Your activation funnel, that is the sequence of actions and steps the user has to take to become an active user, should be self-explanatory and intuitive for the user.

If the funnel is too complex, or the process too long, users will abandon ship, and even successful signups will end up returning no value. Hence, you need to analyze and optimize your onboarding experience.

KPIs and Parameters to track:

  • a) Core Tasks Completion Rate: What are the core tasks in your activation funnel? What bare minimum does the user have to do to achieve the desired value? Analyse and monitor these to see how many users are completing all and where users may be dropping off. In case of drop-offs, you should aim to make the tasks and experience more intuitive. You can also use activation emails to get users back on track in their activation funnels.
  • b) Session Lengths: Once you have defined the session length for the average user to complete the onboarding experience, monitor these for your new users. They can provide crucial feedback about your onboarding process. For eg. If the average session length for completion is 15 minutes, and most of your users are dropping out at 3 minutes, you need to optimize your funnel.
  • c) Returning Sessions: After successful onboarding, how many users return to become active users? If users are completing the onboarding but not returning, there might be something wrong with your messaging. You can use activation emails here to get them back.

3. Expansion: Upgrades And Upsells

If the promised result is of value to the customer and is actually achieved by them, customer satisfaction will be high and they will be more than happy to pay. The parameters to measure this:

Trial to Paid Version Conversions: How much % of your free trial users actually end up signing in for the paid version? If the number does not look good, there could be the following problems:

  • The customer is not seeing value in the problem you’re solving, the result promised was not delivered
  • You’re bringing in the wrong customers to try your product
  • Onboarding Experience is poor
  • Your Product is priced too high
  • The payment process is turning users off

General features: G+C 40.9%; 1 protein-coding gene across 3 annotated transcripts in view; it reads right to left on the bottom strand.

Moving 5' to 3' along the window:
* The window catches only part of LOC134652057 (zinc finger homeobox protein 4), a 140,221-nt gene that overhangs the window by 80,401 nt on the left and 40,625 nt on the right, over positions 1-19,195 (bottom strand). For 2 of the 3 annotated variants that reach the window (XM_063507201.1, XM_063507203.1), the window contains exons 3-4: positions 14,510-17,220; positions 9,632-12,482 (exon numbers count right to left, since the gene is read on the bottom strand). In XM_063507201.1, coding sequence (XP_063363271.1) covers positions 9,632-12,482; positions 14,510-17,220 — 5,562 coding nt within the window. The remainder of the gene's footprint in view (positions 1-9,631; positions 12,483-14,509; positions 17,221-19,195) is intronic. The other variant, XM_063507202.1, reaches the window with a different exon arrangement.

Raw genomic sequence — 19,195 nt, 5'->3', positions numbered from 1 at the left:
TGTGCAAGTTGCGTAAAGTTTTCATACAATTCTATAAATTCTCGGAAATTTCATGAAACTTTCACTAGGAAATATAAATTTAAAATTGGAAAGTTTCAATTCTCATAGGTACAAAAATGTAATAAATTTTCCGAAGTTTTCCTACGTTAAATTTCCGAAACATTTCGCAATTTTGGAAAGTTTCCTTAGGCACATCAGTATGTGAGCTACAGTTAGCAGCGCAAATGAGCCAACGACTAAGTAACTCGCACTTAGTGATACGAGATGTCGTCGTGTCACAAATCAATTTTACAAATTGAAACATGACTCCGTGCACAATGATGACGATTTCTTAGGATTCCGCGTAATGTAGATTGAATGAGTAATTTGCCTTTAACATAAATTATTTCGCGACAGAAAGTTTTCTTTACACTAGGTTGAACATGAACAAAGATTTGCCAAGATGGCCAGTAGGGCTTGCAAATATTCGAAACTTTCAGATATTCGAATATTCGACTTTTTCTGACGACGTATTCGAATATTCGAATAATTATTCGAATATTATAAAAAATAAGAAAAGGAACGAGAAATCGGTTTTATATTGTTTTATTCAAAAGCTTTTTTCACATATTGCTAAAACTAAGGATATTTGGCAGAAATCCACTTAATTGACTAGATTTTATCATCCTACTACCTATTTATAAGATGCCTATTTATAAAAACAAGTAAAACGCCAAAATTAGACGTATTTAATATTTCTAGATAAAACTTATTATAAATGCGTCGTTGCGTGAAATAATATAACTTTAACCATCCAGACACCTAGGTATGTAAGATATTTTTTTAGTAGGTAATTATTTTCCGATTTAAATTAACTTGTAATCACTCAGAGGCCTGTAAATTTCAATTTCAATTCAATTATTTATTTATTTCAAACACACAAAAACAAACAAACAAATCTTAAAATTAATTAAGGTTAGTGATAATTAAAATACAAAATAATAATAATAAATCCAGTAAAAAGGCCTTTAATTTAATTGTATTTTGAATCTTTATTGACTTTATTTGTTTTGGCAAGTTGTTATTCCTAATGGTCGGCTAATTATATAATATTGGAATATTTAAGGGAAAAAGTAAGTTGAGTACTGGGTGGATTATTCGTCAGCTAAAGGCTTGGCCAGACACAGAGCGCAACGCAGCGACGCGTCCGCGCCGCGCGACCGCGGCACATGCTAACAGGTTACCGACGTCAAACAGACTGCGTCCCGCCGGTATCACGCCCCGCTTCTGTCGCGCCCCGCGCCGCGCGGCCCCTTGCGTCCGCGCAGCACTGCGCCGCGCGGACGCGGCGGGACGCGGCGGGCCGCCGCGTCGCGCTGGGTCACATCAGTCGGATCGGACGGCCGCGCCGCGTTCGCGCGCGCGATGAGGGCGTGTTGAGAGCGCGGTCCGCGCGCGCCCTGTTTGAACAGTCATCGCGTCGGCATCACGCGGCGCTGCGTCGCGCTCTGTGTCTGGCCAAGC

Once customers are paying users of your product, you can determine engagement parameters based on the product and their interactions with it to define whether they would be interested in an upgrade. When users properly engage with your product regularly and understand the value you provide, you’ll have more opportunities for upsells and cross-sells.

4. Customer Support And Satisfaction:

Needless to say, your customers will need your support team from time to time – and your customer service needs to be top class. All your customer support processes must be defined while keeping customer empathy as the central focus. The support team must also be trained to go beyond the mere execution of support systems to actually make the support experience a delight.

Not receiving proper customer service is one of the major reasons customers churn, hence it is a good idea to monitor and analyze it. Your support team is in direct touch with the users, which is also a great way to collect feedback, and measure customer satisfaction and how well your product is doing.

KPIs/Metrics:

  • a) Customer Support Satisfaction: Feedback on the support experience is crucial and this process has to be optimized constantly. You can collect this by sending an email after each service ticket is closed.
  • b) Net Promoter Score: How satisfied customers are with your product and website. Send this out regularly to monitor and optimize the results.

Customer Success In Startups Is In The DNA

Customer success cannot be defined as a process or a singular “department” because it is actually something that fits into the very core culture of your business. In fact, it is every department working together (and on their own) to ensure the best experience for the customer along the customer journey which results in customer success.

How SaaS Startups Can Implement Customer Success

Customer Success in SaaS in startups is something that has gone from a buzzword to an approach that is essential for long-term growth. All SaaS start-ups must look to ingrain this into their business model to ensure happy, long-term customers and beat churn.

Custify offers an all-in-one customer success software for SaaS start-ups that lets you proactively monitor and manage your customers in real-time. It gathers all the relevant customer success KPIs we talked about – and presents them to you in an easy-to-understand dashboard. This saves time for your agents so that they can use it for more important processes while making customer success fun again.

Philipp Wolf

Written by Philipp Wolf

As the CEO of Custify, Philipp Wolf helps SaaS businesses deliver great results for customers. After seeing companies spend big money with no systematic approach to customer success, Philipp knew something had to change. He founded Custify to provide a tool that lets agents spend time with clients—instead of organizing CRM data.